From flicker to flash then an insatiable inferno

March 06, 1994|By Mike Klingaman | Mike Klingaman,Sun Staff Writer

Late at night, in a darkened living room, a candle burns its last.

Flickering in a pool of wax, the flame darts toward a rumpled shirt left close by, carelessly.

The candle expires, having passed on its legacy. The shirt ignites, and a chemical creature begins to stir.

The house is still, the doors locked. But now a killer is loose inside.

Its name is "Fire." And it has had horrible dimensions in Baltimore this year, most recently snuffing out nine lives in a matter of mere minutes.

Fire investigators Christopher Gauss and Bob Thomas have fought the creature, studied its footprints and know its behavior.

The power of fire deserves great respect, they said. Most people have no idea how quickly the benign flame of a candle or kitchen match can turn malevolent. They cite a scenario that is not exactly the one that took those nine lives -- but it is close enough.

Imagine yourself in the darkened living room.

Thirty seconds after it caught fire, the shirt ignites the sofa.

At one minute four seconds, the sofa's polyurethane cushions melt, causing billows of toxic smoke.

At one minute 23 seconds, the living room is in flames, but there is no sign of fire in the rest of the house. The creature is growing stronger but not giving away its position yet.

At one minute 35 seconds, a curtain of black smoke falls quickly in the living room, and the temperature there climbs to 190 degrees -- more than a person can bear.

At one minute 47 seconds, the killer becomes restless and begins to prowl.

Wispy tendrils of smoke drift into the hallway and up the stairs, tripping a smoke alarm that starts beeping furiously.

Downstairs, the living room becomes an inferno.

Two and a half minutes after the first flame, the temperature above the burning sofa is 400 degrees. Ten seconds later, it is 500 degrees and rising.

At three minutes 40 seconds -- less time than it takes for some television commercial breaks -- the living room temperature reaches 1,400 degrees. A television set and videocassette recorder melt together; plastic toys become toxic blobs. Goaded by the fierce heat, a cupboard explodes into flame by itself, as if part of a magic act.

At four minutes, the downstairs succumbs. Windows burst, releasing clouds of smoke and toxic gases -- the first outward sign of the inferno within.

Five minutes after the first flame, a single breath in the nursery upstairs is lethal.

The time sequence of this blaze comes from a training film used by Captain Gauss of the Baltimore County fire investigation XTC division. Mr. Thomas is deputy chief fire marshal for Maryland. Both said the velocity of fire is astonishing; all fire needs to grow is oxygen, combustible material and air currents.

The creature's swiftness was demonstrated in a blaze Feb. 26 in in a Hollins Street rowhouse in Southwest Baltimore. One candle on the first floor triggered the force that took nine lives. The building was two blocks from an engine house. Firefighters arrived in time to remove the dead.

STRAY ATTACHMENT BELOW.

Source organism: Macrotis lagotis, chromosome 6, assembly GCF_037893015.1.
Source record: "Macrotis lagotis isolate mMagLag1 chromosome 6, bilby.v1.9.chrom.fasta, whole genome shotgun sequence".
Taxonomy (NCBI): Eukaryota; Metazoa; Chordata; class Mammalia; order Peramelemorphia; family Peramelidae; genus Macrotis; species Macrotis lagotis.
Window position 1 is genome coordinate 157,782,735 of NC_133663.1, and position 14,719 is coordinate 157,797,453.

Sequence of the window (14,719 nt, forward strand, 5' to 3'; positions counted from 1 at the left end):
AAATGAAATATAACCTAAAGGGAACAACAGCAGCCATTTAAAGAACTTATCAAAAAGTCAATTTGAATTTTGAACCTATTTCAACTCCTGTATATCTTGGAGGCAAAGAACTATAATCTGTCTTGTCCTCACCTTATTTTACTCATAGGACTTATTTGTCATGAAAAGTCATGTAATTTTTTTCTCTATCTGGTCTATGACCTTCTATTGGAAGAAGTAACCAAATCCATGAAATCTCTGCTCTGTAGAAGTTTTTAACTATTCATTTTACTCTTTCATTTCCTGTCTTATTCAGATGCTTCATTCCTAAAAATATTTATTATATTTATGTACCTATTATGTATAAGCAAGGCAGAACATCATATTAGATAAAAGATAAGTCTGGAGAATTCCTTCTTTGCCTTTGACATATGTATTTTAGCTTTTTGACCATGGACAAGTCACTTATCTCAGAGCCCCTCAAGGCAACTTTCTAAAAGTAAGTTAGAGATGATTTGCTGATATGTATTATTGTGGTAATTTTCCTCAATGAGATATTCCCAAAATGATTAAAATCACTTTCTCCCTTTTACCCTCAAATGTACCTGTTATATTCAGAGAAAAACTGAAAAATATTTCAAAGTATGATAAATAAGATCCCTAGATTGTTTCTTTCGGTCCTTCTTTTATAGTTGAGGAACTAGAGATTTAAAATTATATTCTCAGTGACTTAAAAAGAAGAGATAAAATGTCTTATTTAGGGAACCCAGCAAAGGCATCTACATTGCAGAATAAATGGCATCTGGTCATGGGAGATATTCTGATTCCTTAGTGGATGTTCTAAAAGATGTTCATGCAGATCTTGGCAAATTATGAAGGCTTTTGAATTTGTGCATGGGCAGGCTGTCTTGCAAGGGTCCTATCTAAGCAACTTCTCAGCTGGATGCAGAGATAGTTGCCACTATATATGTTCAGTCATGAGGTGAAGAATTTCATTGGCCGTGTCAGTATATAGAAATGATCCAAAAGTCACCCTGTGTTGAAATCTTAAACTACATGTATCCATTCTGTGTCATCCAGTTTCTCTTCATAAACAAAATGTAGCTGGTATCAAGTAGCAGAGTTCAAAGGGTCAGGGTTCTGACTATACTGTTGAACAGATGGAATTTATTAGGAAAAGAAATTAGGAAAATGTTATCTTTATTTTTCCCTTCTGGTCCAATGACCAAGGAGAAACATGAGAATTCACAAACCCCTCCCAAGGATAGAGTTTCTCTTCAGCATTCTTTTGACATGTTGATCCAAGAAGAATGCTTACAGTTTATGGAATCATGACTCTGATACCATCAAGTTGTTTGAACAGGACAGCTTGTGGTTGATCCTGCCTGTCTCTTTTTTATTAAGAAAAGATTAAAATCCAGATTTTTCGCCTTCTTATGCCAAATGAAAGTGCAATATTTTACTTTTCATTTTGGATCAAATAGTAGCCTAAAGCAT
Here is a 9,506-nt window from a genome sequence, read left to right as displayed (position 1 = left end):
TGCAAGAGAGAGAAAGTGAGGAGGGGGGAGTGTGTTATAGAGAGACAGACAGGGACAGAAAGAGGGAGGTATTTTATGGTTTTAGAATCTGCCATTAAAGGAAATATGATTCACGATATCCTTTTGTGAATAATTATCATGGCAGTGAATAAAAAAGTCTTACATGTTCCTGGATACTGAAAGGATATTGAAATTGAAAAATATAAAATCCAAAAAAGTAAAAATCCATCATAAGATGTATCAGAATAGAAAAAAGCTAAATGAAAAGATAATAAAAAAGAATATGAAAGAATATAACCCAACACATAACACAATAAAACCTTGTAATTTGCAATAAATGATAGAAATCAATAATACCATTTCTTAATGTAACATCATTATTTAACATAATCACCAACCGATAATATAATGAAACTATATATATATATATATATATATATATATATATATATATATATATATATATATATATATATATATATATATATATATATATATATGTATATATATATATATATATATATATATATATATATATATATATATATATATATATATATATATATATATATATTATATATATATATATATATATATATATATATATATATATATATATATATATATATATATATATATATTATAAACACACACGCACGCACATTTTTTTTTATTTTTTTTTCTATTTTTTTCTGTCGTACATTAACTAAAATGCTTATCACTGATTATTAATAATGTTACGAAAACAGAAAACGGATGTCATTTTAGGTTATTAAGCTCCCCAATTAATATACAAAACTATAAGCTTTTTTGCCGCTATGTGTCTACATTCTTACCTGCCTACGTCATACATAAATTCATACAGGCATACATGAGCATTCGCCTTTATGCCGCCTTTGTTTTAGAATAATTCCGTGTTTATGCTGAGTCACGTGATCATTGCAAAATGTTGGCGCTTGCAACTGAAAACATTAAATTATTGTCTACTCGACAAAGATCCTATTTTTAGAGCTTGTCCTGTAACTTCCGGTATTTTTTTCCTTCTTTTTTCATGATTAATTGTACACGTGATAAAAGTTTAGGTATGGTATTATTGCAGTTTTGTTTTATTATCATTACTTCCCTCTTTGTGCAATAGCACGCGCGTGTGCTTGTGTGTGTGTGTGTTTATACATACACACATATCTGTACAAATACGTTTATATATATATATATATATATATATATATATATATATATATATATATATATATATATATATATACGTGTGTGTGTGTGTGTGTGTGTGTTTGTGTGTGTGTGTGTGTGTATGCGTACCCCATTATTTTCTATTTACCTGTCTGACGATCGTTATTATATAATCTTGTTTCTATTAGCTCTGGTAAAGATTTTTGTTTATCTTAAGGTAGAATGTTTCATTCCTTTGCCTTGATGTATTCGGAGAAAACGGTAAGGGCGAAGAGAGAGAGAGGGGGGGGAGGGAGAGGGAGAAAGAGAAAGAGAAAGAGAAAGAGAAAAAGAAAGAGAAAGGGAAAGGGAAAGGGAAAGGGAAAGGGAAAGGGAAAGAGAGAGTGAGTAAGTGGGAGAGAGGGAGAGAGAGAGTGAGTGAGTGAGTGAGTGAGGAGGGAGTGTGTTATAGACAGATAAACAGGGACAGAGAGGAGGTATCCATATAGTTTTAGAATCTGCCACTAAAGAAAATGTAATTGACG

The toll from the fire was Baltimore's highest in a decade.

No second chance

"People don't understand how fast a fire burns," Captain Gauss said. A room may be engulfed in two minutes; the entire house in 10. "Once it's an open flame, there's no time to grab the family photo album."

The public wrongly assumes that the cry of a smoke alarm provides a two-minute warning, Mr. Thomas said.

"When that [detector] goes off, you've got seconds -- less than 30 -- to get out," he said. "Don't try to fight a fire. Placing yourself in harm's way is a stupid action.

"Fire doesn't give you a second chance. You either get it right the first time, or you die."

The creature's metabolism works like this: The more a fire eats, the hotter it gets. The hotter it gets, the more it devours. And, from the outset, it spews carbon monoxide and other toxic gases in a plume that extends far beyond the flames.

"Fire never stops growing. It consumes one room and then looks for another," Mr. Thomas said. "It feeds on itself."

Fire carries an arsenal of weapons, Captain Gauss said. "Smoke, flames, heat, gases . . . they can all get you, because a fire is multiheaded," he said. "How much of this stuff can you inhale? One breath, two at most. It burns your lungs and the lining in your throat. The gases make you disoriented, groggy, almost drunk. That's why we find people in closets. They get confused by the roar and the stinging smoke."

Most people killed by fire succumb to smoke inhalation. Few actually burn to death. "The toxicity from the smoke is the killer," Mr. Thomas said. "A fire is pitch black, not as Hollywood portrays it.

"Most people are dead long before the flames hit them."

One way to escape a blaze is to crawl beneath it, he said. Heat and flames rise quickly, fanning out across the ceiling. But fire burns downward more slowly, descending like a stage curtain in each room.

Split-level hell

That creates a split-level hell, with the bottom less daunting than the top. (The difference in temperature between floor and ceiling can exceed 1,000 degrees.) If you remain standing, you're lost in choking blackness. But there may be enough visibility near the floor to allow you to escape.

Eighty people died in fires in Maryland last year, and many of those fatalities were preventable, Mr. Thomas said. "For months, we've preached that if the power goes out in your home, use flashlights for illumination. There are no devastating results if a flashlight tips over."

And a candle?

"A candle can be as lethal as a loaded gun."

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